Are You Protected by the SEC?

Will the SEC protect you?

They’ll certainly try, but their efforts are outgunned by corporations with bigger budgets.

To get a feel for what the Securities and Exchange Commission, an investor protection agency, faces, consider this: The 2020 SEC budget request was $1.7 billion.* By contrast, in 2018, J.P. Morgan (NYSE: JPM) spent $8.8 billion** on technology and communications, with Morgan Stanley (NYSE: MS) and Goldman Sachs (NYSE: GS) spending $2 billion*** and $1 billion**** respectively. In comparison to the means of mutual fund behemoths like Vanguard and Blackrock, who have trillions under management plus hedge funds, those numbers are modest.

Money spent on technology is used to develop exotic new products and move information in ways and at speeds beyond the SEC’s scope of influence. It’s not due to a lack of passion or intelligence. They simply suffer from mismatched resources.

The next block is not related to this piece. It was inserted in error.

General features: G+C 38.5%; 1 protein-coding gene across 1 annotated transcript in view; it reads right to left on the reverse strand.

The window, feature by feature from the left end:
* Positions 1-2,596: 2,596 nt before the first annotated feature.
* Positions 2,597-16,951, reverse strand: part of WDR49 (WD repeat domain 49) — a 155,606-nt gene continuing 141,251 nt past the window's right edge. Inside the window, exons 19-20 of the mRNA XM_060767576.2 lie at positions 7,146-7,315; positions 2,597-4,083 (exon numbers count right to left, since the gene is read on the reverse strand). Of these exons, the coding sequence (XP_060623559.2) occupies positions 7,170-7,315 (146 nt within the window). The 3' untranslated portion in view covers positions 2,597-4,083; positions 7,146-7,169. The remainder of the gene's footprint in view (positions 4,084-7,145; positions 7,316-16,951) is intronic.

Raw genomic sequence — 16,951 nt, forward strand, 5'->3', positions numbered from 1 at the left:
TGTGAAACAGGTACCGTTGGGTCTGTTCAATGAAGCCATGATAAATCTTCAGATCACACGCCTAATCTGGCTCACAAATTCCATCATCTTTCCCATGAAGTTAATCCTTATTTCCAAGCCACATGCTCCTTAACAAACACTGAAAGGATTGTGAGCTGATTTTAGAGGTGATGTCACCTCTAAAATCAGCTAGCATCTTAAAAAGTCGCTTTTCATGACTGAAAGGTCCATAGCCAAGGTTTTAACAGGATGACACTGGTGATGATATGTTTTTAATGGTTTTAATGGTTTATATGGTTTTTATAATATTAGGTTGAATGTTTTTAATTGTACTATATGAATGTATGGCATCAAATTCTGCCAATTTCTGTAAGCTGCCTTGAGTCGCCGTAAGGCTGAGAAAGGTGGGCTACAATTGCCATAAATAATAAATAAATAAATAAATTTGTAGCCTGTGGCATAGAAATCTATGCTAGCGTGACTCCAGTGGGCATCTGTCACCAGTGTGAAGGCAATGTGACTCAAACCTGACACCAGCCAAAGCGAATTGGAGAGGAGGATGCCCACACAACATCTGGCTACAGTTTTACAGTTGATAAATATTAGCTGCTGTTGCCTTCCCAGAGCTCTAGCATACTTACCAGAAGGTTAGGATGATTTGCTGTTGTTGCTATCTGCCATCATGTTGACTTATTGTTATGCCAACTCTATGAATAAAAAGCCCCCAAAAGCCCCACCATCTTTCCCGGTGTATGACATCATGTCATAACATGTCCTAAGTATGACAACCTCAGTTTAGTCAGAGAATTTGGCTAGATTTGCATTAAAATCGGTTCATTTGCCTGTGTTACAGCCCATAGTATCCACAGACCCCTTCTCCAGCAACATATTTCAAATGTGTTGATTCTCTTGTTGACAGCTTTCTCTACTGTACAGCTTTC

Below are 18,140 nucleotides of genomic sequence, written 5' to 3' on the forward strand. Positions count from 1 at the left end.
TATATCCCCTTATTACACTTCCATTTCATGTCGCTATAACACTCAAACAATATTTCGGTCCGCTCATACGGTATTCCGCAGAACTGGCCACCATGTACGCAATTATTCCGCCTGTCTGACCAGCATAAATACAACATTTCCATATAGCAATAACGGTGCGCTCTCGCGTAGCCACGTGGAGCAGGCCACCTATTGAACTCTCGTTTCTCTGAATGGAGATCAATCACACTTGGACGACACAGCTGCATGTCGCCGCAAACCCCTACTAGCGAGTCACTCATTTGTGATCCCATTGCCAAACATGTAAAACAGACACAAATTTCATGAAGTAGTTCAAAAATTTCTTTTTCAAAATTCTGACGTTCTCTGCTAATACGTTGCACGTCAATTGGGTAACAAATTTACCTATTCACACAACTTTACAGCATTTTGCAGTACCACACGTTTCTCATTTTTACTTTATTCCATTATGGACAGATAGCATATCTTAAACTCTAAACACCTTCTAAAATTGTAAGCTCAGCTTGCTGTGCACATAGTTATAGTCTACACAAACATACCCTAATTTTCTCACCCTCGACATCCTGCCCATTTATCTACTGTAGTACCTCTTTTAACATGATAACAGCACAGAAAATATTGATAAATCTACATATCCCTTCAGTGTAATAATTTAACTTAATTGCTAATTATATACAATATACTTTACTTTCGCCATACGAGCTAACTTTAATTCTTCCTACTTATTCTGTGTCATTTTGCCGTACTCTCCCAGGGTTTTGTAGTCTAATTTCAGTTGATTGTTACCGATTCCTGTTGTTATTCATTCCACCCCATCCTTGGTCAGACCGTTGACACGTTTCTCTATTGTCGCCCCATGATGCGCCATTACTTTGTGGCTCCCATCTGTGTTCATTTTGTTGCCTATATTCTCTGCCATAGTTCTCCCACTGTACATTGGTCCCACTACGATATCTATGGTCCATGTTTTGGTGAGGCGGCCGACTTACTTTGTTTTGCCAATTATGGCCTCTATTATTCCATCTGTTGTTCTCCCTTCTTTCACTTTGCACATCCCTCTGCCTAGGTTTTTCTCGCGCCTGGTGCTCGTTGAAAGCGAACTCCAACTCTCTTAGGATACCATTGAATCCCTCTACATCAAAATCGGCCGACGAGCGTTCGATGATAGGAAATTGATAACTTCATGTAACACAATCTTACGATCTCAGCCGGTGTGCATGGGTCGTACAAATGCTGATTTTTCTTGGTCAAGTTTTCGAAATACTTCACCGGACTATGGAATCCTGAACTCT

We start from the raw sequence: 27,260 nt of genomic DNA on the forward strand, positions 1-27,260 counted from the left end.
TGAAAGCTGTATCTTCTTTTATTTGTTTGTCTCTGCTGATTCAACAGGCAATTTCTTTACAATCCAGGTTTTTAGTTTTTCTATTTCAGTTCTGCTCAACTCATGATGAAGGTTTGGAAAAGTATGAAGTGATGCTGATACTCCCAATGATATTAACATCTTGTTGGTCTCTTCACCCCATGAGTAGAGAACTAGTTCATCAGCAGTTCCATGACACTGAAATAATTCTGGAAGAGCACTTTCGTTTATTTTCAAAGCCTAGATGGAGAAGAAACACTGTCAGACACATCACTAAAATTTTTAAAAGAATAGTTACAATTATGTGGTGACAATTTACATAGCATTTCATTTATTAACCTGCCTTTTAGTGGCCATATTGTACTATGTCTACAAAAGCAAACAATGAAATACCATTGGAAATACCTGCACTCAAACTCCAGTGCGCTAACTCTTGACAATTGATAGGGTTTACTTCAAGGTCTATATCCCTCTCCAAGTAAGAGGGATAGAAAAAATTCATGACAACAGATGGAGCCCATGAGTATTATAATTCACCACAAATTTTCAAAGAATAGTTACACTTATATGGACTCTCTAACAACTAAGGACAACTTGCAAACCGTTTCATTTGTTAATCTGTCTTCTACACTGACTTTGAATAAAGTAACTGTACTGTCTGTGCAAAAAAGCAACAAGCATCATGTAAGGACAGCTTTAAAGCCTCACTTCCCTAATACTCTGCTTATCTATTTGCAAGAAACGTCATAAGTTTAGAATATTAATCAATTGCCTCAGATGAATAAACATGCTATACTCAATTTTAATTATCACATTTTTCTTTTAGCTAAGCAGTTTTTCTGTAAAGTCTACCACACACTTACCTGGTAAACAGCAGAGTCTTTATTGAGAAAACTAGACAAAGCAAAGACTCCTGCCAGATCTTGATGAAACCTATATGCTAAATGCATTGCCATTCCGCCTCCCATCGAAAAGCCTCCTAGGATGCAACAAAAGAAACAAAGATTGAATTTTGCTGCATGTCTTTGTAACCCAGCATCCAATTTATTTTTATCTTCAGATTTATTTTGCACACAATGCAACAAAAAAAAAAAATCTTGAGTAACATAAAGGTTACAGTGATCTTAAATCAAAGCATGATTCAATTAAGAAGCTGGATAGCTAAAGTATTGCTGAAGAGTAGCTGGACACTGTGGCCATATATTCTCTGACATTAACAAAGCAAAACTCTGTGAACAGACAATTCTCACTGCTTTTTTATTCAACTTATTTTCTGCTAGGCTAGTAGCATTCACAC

Ultimately, as long as they’re outmatched, it’d be best not to put too much faith in the governances of the SEC.

David R. Evanson is a financial journalist in Philadelphia.

*Anonymous, (2020). Congressional Budget Justification Annual Performance Plan. U.S. Securities and Exchange Commission. Retrieved January, 2020
**Anonymous, (2019). JP Morgan Chase & Co: Annual Report on Form 10-K. U.S. Securities and Exchange Commission. Retrieved January, 2020
***Anonymous, (2019). Morgan Stanley: Annual Report on Form 10-K. U.S. Securities and Exchange Commission. Retrieved January, 2020
****Anonymous, (2019). The Goldman Sachs Group, Inc.: Annual Report on Form 10-K. U.S. Securities and Exchange Commission. Retrieved January, 2020